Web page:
CIRA Cooking School – ‘La Cucina Romana’ with Massimo Bianchi
CIRA (The Council Of Italian Restaurants In Australia) was started by 12 Italian-Australian restaurateurs for cultural and educational purposes, to promote the values of Italian food in Australia. Fortunately for us, CIRA has a cooking school with the best Italian chefs offering courses to the general public and specialized courses for students and the industry.
Massimo (ex Buon Ricordo, and about to open Uccello at Ivy) gave a very personal cooking course at the kitchen of Casa Barilla, next to a long communal dining table. The format was perfect – we learn one course, we sit down and enjoy it with wine, and then we move onto the next. One of the founding members Armando Percuoco (Buon Ricordo) was also there to offer his advice on truly authentic Italian cooking.
Fettuccine with prosciutto, pomodorini and pecorino
There is a common misconception that pasta can be cooked as soon as the water starts to boil. The water has to be violently boiling – and you can heavily salt it, not just a pinch, but enough so you can actually taste the salt in the water. Drain the pasta about a minute or two less than the packet instructions (if you taste it, it’s still slightly raw in the middle) because when you pour it back into the pan with sauce, it will keep cooking. Save a cup of the pasta water (as it is “starchier” than normal water) for the sauce later if it becomes too dry. But in Rome, the sauce can never be watery, it has to stick to the pasta and be as dry as possible.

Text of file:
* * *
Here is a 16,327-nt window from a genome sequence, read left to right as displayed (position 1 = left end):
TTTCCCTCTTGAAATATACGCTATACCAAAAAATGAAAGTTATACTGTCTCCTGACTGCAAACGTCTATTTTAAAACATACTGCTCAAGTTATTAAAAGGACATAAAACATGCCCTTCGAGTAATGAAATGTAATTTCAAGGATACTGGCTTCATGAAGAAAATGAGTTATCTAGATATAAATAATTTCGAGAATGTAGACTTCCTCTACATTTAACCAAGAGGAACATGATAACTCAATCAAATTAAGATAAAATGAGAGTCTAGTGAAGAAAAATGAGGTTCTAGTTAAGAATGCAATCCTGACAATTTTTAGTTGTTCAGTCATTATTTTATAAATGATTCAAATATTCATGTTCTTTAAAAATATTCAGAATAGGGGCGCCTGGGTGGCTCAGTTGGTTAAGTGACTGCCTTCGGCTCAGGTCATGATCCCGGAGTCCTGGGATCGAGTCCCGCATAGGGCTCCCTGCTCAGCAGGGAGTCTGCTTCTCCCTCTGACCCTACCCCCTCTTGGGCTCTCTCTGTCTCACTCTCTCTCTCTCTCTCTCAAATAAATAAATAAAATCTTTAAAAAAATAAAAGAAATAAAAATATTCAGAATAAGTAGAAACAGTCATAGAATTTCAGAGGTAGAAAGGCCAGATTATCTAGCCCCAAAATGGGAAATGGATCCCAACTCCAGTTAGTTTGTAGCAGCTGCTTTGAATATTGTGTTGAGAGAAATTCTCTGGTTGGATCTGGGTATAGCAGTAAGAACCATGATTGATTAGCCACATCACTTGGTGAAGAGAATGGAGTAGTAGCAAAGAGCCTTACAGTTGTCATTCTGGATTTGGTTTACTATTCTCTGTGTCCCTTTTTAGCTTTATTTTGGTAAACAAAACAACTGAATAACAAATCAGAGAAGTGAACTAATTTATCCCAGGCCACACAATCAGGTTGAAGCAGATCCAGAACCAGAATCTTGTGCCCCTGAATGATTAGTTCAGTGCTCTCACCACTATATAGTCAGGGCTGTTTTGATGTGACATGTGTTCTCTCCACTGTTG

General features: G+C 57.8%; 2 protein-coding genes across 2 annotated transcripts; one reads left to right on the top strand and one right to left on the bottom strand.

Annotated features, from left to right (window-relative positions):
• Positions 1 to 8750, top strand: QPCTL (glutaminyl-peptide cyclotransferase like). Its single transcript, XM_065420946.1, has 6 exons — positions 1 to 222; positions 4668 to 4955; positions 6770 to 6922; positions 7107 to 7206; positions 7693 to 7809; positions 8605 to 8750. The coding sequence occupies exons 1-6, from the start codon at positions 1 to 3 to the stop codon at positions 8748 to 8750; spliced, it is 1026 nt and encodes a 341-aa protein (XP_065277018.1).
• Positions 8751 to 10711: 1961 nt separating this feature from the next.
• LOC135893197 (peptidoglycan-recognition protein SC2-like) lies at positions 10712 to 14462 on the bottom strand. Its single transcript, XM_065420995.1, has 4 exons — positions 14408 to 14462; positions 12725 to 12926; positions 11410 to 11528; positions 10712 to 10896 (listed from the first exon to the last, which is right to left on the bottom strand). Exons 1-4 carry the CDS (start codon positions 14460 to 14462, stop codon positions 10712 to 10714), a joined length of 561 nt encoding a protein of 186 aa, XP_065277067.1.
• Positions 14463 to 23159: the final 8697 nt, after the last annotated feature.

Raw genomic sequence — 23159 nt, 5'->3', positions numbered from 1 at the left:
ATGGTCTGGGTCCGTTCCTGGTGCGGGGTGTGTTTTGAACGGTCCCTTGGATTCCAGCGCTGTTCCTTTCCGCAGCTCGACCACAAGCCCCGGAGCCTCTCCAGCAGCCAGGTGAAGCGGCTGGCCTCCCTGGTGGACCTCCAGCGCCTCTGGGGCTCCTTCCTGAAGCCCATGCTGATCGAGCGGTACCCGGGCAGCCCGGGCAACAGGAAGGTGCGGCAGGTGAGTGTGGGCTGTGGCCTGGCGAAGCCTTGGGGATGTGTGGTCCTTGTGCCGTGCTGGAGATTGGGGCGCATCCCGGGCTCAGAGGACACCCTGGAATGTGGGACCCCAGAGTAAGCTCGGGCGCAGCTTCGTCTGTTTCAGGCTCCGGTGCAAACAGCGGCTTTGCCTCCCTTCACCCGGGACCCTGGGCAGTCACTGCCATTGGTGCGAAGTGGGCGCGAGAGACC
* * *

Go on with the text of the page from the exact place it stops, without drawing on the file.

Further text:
Scottadito d’abbacchio alla Romana (Scottadito means ‘by the finger’; d’abbacchio is young lamb – lamb chops you can eat with your fingers)
True Italian cooking only requires you to slightly crush garlic bulbs with your palms. Brown them in olive oil until they’re almost burnt (dark brown) and remove them from the oil. There is no need to chop it up as the flavour in the oil is enough. Garlic that is cooked through also makes the food taste less heavy, compared to say, French food. The same goes for the Rosemary – put the entire sprig in the pan, cook, and then remove. Keep the pan at high heat at all times so the lamb doesn’t end up broiled.
When the lamb chops are ready, the remaining fat can be made into a beautiful creamy sauce (without the help of cream or butter) by reducing with some anchovies, wine and vinegar.
Ricotta cheese – made into a pattie, dusted with flour, covered in egg wash and deep fried in Strutto/sugna (pure pig’s fat) until golden brown. Dusted with cinnamon and sugar, cholesterol never tasted so good. Served warm.
This is truly sinful - but it tastes somewhat light.
If anyone is interested in the recipes I can scan them (with my notes included) for you to download.